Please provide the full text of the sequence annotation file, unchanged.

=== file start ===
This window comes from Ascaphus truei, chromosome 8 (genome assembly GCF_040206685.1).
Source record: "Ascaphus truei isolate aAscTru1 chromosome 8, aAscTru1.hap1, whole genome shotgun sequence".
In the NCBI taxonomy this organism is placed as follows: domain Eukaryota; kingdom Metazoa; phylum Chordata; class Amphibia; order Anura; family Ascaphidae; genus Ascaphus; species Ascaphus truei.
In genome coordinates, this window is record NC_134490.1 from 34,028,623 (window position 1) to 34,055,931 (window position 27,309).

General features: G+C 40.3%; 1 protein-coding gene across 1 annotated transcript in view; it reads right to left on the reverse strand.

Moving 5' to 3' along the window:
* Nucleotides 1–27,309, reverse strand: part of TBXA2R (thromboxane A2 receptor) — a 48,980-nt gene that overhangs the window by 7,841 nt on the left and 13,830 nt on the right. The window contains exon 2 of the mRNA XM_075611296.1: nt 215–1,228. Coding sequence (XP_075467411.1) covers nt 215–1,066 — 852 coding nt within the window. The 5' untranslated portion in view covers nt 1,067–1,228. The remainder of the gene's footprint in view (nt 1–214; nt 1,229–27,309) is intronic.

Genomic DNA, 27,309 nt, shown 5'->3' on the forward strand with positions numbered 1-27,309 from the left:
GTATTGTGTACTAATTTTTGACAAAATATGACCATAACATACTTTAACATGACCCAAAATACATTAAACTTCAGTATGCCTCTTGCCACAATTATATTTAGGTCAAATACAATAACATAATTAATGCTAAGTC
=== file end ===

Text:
This window comes from Ascaphus truei, chromosome 8 (genome assembly GCF_040206685.1).
Source record: "Ascaphus truei isolate aAscTru1 chromosome 8, aAscTru1.hap1, whole genome shotgun sequence".
In the NCBI taxonomy this organism is placed as follows: domain Eukaryota; kingdom Metazoa; phylum Chordata; class Amphibia; order Anura; family Ascaphidae; genus Ascaphus; species Ascaphus truei.
In genome coordinates, this window is record NC_134490.1 from 34,028,623 (window position 1) to 34,055,931 (window position 27,309).

General features: G+C 40.3%; 1 protein-coding gene across 1 annotated transcript in view; it reads right to left on the reverse strand.

Moving 5' to 3' along the window:
* Nucleotides 1–27,309, reverse strand: part of TBXA2R (thromboxane A2 receptor) — a 48,980-nt gene that overhangs the window by 7,841 nt on the left and 13,830 nt on the right. The window contains exon 2 of the mRNA XM_075611296.1: nt 215–1,228. Coding sequence (XP_075467411.1) covers nt 215–1,066 — 852 coding nt within the window. The 5' untranslated portion in view covers nt 1,067–1,228. The remainder of the gene's footprint in view (nt 1–214; nt 1,229–27,309) is intronic.

Genomic DNA, 27,309 nt, shown 5'->3' on the forward strand with positions numbered 1-27,309 from the left:
GTATTGTGTACTAATTTTTGACAAAATATGACCATAACATACTTTAACATGACCCAAAATACATTAAACTTCAGTATGCCTCTTGCCACAATTATATTTAGGTCAAATACAATAACATAATTAATGCTAAGTC